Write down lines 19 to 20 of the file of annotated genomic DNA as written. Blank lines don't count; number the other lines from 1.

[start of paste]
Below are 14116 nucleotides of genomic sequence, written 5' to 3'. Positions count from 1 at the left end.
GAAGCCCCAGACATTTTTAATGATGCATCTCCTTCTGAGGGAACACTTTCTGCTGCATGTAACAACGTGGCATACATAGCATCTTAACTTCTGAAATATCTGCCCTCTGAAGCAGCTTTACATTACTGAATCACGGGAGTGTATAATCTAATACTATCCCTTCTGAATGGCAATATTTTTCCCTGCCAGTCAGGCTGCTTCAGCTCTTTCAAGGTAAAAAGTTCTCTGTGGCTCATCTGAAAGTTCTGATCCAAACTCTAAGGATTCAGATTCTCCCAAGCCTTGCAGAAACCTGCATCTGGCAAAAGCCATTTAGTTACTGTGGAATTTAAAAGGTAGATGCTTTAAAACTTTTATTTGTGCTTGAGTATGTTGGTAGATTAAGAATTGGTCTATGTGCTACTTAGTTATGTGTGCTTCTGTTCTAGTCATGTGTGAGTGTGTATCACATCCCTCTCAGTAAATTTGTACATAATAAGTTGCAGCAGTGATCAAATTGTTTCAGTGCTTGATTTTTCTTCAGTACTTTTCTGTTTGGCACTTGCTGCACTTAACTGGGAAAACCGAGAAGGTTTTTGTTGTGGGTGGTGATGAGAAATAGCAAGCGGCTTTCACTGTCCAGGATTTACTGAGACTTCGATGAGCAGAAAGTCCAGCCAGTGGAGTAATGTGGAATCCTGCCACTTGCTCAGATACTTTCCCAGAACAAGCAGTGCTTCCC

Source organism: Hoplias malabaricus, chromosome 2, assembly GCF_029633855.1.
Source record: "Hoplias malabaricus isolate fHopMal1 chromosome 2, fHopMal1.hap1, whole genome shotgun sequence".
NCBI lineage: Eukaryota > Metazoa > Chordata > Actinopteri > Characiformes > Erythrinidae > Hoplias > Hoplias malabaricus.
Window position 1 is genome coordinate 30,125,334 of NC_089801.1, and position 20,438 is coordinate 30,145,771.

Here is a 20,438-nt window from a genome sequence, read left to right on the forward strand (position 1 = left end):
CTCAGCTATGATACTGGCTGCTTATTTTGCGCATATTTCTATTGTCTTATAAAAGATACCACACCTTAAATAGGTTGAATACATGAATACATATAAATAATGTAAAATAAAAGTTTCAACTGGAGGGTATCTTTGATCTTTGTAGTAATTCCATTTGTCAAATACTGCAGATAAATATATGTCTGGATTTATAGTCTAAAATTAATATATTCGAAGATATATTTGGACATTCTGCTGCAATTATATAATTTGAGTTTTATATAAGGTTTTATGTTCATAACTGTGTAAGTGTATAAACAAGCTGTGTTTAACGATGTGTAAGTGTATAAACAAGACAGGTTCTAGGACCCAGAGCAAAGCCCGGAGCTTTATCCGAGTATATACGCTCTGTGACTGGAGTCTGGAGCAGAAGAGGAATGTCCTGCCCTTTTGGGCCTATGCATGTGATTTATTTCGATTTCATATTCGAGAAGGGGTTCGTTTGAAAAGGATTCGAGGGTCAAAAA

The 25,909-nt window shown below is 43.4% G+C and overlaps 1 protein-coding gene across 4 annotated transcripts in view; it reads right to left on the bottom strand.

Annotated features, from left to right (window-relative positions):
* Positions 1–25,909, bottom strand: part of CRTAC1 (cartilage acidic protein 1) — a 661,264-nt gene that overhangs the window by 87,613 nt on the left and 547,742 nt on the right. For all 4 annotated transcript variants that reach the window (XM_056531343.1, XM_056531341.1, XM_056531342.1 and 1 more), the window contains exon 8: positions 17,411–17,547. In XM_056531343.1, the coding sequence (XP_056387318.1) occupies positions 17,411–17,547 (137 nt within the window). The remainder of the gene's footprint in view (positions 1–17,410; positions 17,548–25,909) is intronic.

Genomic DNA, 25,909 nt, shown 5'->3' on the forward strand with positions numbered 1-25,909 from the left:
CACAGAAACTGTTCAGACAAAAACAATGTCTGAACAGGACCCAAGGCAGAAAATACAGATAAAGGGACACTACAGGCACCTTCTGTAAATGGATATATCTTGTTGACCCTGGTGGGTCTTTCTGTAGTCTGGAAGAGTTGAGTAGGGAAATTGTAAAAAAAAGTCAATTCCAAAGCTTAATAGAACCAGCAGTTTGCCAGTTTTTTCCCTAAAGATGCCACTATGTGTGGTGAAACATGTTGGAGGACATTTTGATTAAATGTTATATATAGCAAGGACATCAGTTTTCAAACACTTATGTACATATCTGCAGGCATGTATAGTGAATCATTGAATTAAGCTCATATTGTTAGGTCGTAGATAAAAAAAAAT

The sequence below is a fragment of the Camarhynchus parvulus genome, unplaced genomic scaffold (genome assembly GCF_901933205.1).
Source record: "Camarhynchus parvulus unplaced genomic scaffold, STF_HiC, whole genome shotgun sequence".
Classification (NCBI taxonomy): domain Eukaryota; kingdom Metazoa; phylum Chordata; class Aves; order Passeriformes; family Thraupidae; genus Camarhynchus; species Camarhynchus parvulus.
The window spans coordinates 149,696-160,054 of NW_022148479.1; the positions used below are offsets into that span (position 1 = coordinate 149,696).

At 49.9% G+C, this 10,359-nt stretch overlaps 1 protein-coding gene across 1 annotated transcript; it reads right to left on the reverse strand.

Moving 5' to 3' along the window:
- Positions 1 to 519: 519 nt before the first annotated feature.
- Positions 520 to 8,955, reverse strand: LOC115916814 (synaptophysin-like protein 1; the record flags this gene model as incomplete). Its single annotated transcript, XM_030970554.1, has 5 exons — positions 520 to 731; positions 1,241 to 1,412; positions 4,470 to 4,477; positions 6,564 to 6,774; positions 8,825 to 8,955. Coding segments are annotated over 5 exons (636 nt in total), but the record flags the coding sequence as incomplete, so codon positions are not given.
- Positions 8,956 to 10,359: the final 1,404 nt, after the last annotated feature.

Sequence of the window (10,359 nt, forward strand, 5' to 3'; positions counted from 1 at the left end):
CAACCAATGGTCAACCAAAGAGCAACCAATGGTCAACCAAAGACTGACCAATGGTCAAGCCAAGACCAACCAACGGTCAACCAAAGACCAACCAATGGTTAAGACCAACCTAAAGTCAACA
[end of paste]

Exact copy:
Moving 5' to 3' along the window:
- Positions 1 to 519: 519 nt before the first annotated feature.